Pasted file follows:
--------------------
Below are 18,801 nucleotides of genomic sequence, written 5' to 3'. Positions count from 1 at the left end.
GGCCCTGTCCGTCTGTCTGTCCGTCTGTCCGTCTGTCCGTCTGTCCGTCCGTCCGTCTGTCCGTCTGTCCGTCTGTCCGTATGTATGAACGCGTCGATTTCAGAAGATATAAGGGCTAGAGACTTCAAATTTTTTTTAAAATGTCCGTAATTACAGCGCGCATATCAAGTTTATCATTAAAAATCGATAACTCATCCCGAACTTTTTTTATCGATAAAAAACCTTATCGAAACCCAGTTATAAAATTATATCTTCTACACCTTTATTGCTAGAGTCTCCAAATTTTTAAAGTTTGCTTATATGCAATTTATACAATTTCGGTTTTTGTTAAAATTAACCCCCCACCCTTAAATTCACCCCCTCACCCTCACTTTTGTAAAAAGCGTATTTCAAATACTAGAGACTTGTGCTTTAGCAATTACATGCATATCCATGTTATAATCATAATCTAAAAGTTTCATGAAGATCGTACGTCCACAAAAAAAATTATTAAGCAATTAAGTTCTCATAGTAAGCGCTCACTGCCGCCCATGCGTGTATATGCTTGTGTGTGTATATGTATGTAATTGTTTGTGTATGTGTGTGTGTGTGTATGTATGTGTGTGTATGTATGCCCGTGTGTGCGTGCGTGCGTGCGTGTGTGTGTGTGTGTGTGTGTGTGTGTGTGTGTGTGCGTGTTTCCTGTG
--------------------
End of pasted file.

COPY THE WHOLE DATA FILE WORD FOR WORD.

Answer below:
Below are 18,801 nucleotides of genomic sequence, written 5' to 3'. Positions count from 1 at the left end.
GGCCCTGTCCGTCTGTCTGTCCGTCTGTCCGTCTGTCCGTCTGTCCGTCCGTCCGTCTGTCCGTCTGTCCGTCTGTCCGTATGTATGAACGCGTCGATTTCAGAAGATATAAGGGCTAGAGACTTCAAATTTTTTTTAAAATGTCCGTAATTACAGCGCGCATATCAAGTTTATCATTAAAAATCGATAACTCATCCCGAACTTTTTTTATCGATAAAAAACCTTATCGAAACCCAGTTATAAAATTATATCTTCTACACCTTTATTGCTAGAGTCTCCAAATTTTTAAAGTTTGCTTATATGCAATTTATACAATTTCGGTTTTTGTTAAAATTAACCCCCCACCCTTAAATTCACCCCCTCACCCTCACTTTTGTAAAAAGCGTATTTCAAATACTAGAGACTTGTGCTTTAGCAATTACATGCATATCCATGTTATAATCATAATCTAAAAGTTTCATGAAGATCGTACGTCCACAAAAAAAATTATTAAGCAATTAAGTTCTCATAGTAAGCGCTCACTGCCGCCCATGCGTGTATATGCTTGTGTGTGTATATGTATGTAATTGTTTGTGTATGTGTGTGTGTGTGTATGTATGTGTGTGTATGTATGCCCGTGTGTGCGTGCGTGCGTGCGTGTGTGTGTGTGTGTGTGTGTGTGTGTGTGTGTGTGCGTGTTTCCTGTG